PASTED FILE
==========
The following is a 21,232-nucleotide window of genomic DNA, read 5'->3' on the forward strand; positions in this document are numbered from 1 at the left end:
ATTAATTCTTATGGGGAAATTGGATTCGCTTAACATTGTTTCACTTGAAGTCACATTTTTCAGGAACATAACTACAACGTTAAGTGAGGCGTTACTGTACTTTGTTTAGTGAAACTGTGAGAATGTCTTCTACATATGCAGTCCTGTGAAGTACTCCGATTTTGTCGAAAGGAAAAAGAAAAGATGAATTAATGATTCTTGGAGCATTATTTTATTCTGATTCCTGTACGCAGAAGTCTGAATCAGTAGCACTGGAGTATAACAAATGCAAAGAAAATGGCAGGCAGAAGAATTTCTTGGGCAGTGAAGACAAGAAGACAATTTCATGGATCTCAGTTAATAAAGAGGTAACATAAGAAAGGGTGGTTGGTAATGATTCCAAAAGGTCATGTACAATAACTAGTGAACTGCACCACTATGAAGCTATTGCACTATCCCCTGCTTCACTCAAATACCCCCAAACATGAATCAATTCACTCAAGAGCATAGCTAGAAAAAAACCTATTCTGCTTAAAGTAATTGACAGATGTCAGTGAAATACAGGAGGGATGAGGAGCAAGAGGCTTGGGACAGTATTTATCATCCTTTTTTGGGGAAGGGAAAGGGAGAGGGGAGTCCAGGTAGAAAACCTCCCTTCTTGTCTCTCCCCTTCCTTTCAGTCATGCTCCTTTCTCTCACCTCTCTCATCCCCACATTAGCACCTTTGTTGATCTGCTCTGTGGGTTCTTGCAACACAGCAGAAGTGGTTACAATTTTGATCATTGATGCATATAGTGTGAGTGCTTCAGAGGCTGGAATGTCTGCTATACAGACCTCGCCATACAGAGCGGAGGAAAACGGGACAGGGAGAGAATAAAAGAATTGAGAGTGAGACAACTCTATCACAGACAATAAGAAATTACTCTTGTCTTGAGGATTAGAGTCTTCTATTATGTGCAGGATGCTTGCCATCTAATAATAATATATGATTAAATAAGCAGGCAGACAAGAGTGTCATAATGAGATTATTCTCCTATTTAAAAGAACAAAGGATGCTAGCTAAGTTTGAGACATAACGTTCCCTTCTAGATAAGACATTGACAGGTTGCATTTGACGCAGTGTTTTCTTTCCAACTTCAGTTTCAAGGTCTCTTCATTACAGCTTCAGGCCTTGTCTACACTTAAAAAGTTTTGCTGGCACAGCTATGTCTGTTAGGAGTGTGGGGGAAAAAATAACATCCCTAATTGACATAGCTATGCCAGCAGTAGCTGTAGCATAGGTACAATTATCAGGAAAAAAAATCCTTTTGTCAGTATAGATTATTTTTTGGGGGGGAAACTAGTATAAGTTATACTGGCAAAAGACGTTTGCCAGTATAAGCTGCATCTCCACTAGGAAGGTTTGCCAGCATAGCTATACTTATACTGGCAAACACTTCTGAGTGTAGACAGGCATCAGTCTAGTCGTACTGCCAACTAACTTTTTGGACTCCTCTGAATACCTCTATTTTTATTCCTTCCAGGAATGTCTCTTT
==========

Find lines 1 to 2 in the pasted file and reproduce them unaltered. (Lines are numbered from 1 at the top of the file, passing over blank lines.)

The following is a 21,232-nucleotide window of genomic DNA, read 5'->3' on the forward strand; positions in this document are numbered from 1 at the left end:
ATTAATTCTTATGGGGAAATTGGATTCGCTTAACATTGTTTCACTTGAAGTCACATTTTTCAGGAACATAACTACAACGTTAAGTGAGGCGTTACTGTACTTTGTTTAGTGAAACTGTGAGAATGTCTTCTACATATGCAGTCCTGTGAAGTACTCCGATTTTGTCGAAAGGAAAAAGAAAAGATGAATTAATGATTCTTGGAGCATTATTTTATTCTGATTCCTGTACGCAGAAGTCTGAATCAGTAGCACTGGAGTATAACAAATGCAAAGAAAATGGCAGGCAGAAGAATTTCTTGGGCAGTGAAGACAAGAAGACAATTTCATGGATCTCAGTTAATAAAGAGGTAACATAAGAAAGGGTGGTTGGTAATGATTCCAAAAGGTCATGTACAATAACTAGTGAACTGCACCACTATGAAGCTATTGCACTATCCCCTGCTTCACTCAAATACCCCCAAACATGAATCAATTCACTCAAGAGCATAGCTAGAAAAAAACCTATTCTGCTTAAAGTAATTGACAGATGTCAGTGAAATACAGGAGGGATGAGGAGCAAGAGGCTTGGGACAGTATTTATCATCCTTTTTTGGGGAAGGGAAAGGGAGAGGGGAGTCCAGGTAGAAAACCTCCCTTCTTGTCTCTCCCCTTCCTTTCAGTCATGCTCCTTTCTCTCACCTCTCTCATCCCCACATTAGCACCTTTGTTGATCTGCTCTGTGGGTTCTTGCAACACAGCAGAAGTGGTTACAATTTTGATCATTGATGCATATAGTGTGAGTGCTTCAGAGGCTGGAATGTCTGCTATACAGACCTCGCCATACAGAGCGGAGGAAAACGGGACAGGGAGAGAATAAAAGAATTGAGAGTGAGACAACTCTATCACAGACAATAAGAAATTACTCTTGTCTTGAGGATTAGAGTCTTCTATTATGTGCAGGATGCTTGCCATCTAATAATAATATATGATTAAATAAGCAGGCAGACAAGAGTGTCATAATGAGATTATTCTCCTATTTAAAAGAACAAAGGATGCTAGCTAAGTTTGAGACATAACGTTCCCTTCTAGATAAGACATTGACAGGTTGCATTTGACGCAGTGTTTTCTTTCCAACTTCAGTTTCAAGGTCTCTTCATTACAGCTTCAGGCCTTGTCTACACTTAAAAAGTTTTGCTGGCACAGCTATGTCTGTTAGGAGTGTGGGGGAAAAAATAACATCCCTAATTGACATAGCTATGCCAGCAGTAGCTGTAGCATAGGTACAATTATCAGGAAAAAAAATCCTTTTGTCAGTATAGATTATTTTTTGGGGGGGAAACTAGTATAAGTTATACTGGCAAAAGACGTTTGCCAGTATAAGCTGCATCTCCACTAGGAAGGTTTGCCAGCATAGCTATACTTATACTGGCAAACACTTCTGAGTGTAGACAGGCATCAGTCTAGTCGTACTGCCAACTAACTTTTTGGACTCCTCTGAATACCTCTATTTTTATTCCTTCCAGGAATGTCTCTTT